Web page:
I spent the time finishing up the shrimp balls and afterwards cutting up Grandma’s shumai because her teeth were dentures, and crappy ones at that. Then I poured two packages of salt onto the pieces since Grandma’s taste buds were also shot and she could only taste extremes. I wondered why she even came out with us? She took a small bite of the already small piece of cut-up shumai, and she chewed and chewed, and she looked at me approvingly, nodding, even though it must have tasted like crap, and I knew it.
The old dude walked away. He had been a pretty high ranking officer in the army, with all these honors to show for it. “He says he admires me,” Grandpa said, all smug. “A man like him, and he admires me.” Grandpa popped a shrimp ball into his mouth and grinned. I rolled my eyes and remembered the first and only time I saw him in his uniform, at a military ceremony a few years earlier. An old dude had called Grandpa’s name, and I remember Grandpa taking this deep breath before scooting his chair out, then standing like a soldier while the old dude pinned on his silver medal. Everyone got up and clapped. I had never seen a sight like that. We were in the middle of nowhere Kansas, and there were these people expressing their approval of Grandpa so emphatically and Grandpa soaking it all up. At the time, I thought: this is what I want, I want to be just like Grandpa.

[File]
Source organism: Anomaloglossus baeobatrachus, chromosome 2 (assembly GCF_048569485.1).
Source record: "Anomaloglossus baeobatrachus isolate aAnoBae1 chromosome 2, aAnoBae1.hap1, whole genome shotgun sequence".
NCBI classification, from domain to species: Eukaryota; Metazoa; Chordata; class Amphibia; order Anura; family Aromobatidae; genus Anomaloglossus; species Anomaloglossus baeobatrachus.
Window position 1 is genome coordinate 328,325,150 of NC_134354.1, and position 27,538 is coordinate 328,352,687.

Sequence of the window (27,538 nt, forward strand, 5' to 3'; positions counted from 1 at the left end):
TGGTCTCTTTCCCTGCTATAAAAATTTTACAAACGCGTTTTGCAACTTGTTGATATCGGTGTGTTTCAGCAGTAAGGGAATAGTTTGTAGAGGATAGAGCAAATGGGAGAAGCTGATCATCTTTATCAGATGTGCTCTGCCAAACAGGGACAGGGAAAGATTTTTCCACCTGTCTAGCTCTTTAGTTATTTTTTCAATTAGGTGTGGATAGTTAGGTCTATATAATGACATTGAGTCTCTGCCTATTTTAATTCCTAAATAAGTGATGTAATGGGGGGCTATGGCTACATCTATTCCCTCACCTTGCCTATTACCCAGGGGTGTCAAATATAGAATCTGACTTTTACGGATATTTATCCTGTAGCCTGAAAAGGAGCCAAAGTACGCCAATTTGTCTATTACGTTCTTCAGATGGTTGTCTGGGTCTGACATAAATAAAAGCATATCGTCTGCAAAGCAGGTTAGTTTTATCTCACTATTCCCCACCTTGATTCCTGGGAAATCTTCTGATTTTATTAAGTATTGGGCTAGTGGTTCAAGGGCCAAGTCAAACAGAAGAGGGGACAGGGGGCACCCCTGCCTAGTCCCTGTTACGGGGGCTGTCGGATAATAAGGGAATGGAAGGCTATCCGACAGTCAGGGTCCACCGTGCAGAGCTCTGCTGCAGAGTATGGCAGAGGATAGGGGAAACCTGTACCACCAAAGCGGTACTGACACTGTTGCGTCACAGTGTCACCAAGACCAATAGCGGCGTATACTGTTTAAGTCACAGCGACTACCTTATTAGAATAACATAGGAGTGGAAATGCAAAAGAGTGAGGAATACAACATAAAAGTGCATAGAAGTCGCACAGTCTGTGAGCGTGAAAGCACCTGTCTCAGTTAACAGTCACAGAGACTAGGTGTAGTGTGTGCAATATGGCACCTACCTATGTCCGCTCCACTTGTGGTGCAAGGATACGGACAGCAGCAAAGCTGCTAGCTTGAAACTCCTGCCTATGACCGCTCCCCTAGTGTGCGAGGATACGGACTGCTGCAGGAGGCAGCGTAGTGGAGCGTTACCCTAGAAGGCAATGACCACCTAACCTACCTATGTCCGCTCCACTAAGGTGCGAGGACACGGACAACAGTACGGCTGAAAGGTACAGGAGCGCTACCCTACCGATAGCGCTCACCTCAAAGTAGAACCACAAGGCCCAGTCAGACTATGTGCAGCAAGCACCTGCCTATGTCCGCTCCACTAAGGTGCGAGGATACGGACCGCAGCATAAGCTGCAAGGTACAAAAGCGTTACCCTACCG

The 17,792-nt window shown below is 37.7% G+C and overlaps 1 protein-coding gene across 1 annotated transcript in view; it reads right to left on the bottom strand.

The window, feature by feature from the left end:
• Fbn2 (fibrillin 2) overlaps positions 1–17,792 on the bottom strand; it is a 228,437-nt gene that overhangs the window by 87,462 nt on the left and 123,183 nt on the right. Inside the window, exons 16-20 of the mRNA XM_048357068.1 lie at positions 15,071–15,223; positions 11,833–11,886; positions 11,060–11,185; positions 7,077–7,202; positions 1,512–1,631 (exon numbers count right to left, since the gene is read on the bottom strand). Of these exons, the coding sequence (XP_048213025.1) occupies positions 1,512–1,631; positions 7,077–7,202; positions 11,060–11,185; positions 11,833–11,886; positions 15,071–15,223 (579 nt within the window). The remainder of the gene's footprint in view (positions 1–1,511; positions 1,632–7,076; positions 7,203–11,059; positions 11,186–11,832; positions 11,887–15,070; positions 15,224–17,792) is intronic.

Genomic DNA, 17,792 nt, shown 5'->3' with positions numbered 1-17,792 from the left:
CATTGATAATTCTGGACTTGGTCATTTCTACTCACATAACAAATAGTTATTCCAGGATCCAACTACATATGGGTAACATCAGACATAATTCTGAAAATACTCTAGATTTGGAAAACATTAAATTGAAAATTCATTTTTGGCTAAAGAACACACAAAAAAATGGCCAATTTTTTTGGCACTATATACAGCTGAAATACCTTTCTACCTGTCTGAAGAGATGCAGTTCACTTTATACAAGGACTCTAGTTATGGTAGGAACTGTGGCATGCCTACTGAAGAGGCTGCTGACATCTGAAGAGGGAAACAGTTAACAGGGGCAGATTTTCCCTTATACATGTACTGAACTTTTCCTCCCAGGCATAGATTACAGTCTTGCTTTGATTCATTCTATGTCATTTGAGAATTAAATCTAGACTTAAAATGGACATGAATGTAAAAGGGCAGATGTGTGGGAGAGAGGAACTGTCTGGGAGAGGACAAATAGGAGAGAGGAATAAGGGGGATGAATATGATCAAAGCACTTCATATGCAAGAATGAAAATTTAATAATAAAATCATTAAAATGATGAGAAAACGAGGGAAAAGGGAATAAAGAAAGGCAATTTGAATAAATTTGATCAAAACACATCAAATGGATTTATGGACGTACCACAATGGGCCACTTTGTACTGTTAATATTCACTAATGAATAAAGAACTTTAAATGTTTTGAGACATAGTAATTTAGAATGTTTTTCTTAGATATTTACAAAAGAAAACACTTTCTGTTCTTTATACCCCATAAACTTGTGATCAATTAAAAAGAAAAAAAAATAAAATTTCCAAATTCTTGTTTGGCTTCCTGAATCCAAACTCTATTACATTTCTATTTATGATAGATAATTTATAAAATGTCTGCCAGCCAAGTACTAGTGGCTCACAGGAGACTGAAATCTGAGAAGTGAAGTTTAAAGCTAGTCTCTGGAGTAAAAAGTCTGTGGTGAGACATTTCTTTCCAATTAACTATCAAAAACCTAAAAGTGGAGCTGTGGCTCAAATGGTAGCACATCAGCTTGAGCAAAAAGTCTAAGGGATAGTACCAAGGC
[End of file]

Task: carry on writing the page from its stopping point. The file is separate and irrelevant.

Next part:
“When is that new batch of shrimp balls going to come?” I asked now, wanting to change the topic.
When the waitress finally showed up, she tripped, and tiny plates fell everywhere and a batch of oyster sauce flew past Grandpa and splashed onto Grandma’s blue velvet dress. I expected Grandpa to lunge up and get into the waitress’s face, maybe even threaten to talk to the manager and use whatever status he had to get her fired. But again he surprised me. He was calm. He soaked a napkin in water and dabbed at the stain. “We’ll get it out,” he said.
A month later, he would hold a framed picture of Grandma with that same gentleness and care. He’d place the frame on Grandma’s altar, between an urn of her ashes and the frame with the silver medal inside. I would ask him why Grandma was wearing his uniform coat in the photo, and he’d say, “She was cold so I put it on her.”
At Mary’s Lotus Garden that day, Grandma sat back while Grandpa removed the stain. She looked at him fondly. It was a look that would stay with me for years to come, that I imagine she might have given him often in the earlier years of their relationship, a look of youthful abandonment, when age was not a countdown towards some tragic end but a promise of their limitless potential.